My biggest umm and aahh has been the graphics, the D500 or D700. to be honest I have no idea whether the 700 would benefit me. Graphics performance/requirements in pro applications with pro cards outside of gaming (i.e. fps metrics) confuse me. Is there anyone out there that use the above apps that can comment on whether one might be better than the other? I’d love to run a couple of good screens, maybe even a 4k if the price was right if that helps the recommendation.

    I read somewhere on this forum that the 1TB flash SSD has better performance than the other SSD choices, how is this so if they are all using the same PCIX interface? can anyone comment on this or is this a fallacy? I was going to go for 512GB and will have big capacity for files using external drives.

    Finally, I read that now on the nMP you can only bootcamp win8 but on the documentation for the latest bootacamp win7 is still listed. is it that its no longer able to be installed or its just no longer officially supported?

    Looking forward to your recommendations.
  2. ChuckBlack macrumors member


    Jul 5, 2010
    Nobody has a crystal ball but most believe the only true part that won't be upgradeable is the video card. If you're planning on keeping the machine 7 years like you said, I'd go D700 there and upgrade the rest over time. It's strongly believed that a 3rd party solution will come out for the hard drive. The CPU has already proven to be upgradable and there are many choices for Ram outside of apple with a much better price point.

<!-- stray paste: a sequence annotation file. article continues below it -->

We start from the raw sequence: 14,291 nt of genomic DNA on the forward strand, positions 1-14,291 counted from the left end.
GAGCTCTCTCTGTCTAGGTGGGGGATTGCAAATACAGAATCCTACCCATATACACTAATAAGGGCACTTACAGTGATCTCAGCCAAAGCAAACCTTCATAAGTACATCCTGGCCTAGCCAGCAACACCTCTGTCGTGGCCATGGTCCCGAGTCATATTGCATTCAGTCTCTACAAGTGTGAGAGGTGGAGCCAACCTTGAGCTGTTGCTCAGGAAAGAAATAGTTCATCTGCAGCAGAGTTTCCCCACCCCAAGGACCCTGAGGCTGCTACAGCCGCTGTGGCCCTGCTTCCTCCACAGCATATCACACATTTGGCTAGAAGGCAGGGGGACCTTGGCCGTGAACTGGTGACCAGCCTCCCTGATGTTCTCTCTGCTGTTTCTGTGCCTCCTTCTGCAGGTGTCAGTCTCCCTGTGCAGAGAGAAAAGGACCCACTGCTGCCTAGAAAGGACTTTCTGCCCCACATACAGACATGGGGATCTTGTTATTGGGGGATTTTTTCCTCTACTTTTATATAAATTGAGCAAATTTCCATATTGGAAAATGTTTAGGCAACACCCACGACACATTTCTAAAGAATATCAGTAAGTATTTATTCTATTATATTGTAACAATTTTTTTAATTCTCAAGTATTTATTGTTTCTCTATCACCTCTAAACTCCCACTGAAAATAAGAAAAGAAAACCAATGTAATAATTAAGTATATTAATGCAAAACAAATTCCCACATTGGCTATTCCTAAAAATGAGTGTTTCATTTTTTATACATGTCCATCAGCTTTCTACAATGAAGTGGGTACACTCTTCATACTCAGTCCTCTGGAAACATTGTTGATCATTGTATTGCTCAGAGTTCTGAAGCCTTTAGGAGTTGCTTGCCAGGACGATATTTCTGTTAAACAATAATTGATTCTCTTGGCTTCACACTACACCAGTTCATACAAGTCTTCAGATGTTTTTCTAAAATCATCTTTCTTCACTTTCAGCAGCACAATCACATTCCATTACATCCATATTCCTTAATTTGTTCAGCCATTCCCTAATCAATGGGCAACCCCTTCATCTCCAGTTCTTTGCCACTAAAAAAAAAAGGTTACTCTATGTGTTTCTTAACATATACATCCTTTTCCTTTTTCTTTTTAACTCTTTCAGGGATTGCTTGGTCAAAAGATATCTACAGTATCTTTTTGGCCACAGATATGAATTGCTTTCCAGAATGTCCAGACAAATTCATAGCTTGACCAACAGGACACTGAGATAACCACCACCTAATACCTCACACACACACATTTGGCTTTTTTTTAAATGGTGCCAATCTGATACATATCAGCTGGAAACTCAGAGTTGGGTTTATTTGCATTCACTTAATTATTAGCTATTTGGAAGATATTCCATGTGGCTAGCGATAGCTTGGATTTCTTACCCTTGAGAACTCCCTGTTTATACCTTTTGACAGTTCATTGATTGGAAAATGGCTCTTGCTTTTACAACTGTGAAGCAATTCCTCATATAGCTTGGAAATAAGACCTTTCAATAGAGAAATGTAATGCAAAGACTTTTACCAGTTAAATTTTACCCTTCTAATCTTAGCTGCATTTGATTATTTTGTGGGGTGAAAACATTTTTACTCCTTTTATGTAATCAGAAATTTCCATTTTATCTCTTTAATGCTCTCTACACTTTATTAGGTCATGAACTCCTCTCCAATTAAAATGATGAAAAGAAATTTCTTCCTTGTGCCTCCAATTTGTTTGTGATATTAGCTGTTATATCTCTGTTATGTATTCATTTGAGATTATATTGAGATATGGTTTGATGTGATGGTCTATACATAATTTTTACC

3. energy23 macrumors member

    Apr 8, 2014
    those graphics cards will be obsolete much sooner than the 7 year projection.
  4. pertusis1 macrumors 6502

    Jul 25, 2010
    +1 to that. My thought is that no matter what you get, if you are a creative professional, it's not likely to last 7 years. Since you're thinking hard about the cost of each of the upgrades, you might consider a refurbished 5,1 12-core, which at present is available for $3200. This computer boasts a benchmark between the 6 and 8 core nMP, and you can choose a graphics card that suits your workflow. There are really quite a few choices now for graphics cards on the 5,1.

    Granted, hard drive speed is somewhat limited on the 5,1 MP, but there are plenty of relatively cheap solutions to this, including internal RAID setups, etc.

    I just thought I'd throw that idea out there. For what it's worth, you'll probably be happier with the nMP, since it's quieter, looks better, extremely fast, and will likely retain it's resale value a bit better. I can't really comment on the graphics card choices - I'll leave that to the bigger brains. For myself, I have been very pleased with my ability to upgrade my 5,1 MP to a kickin' graphics card :) thanks, MVC, even if he is on 'probation' or whatever :roll eyes: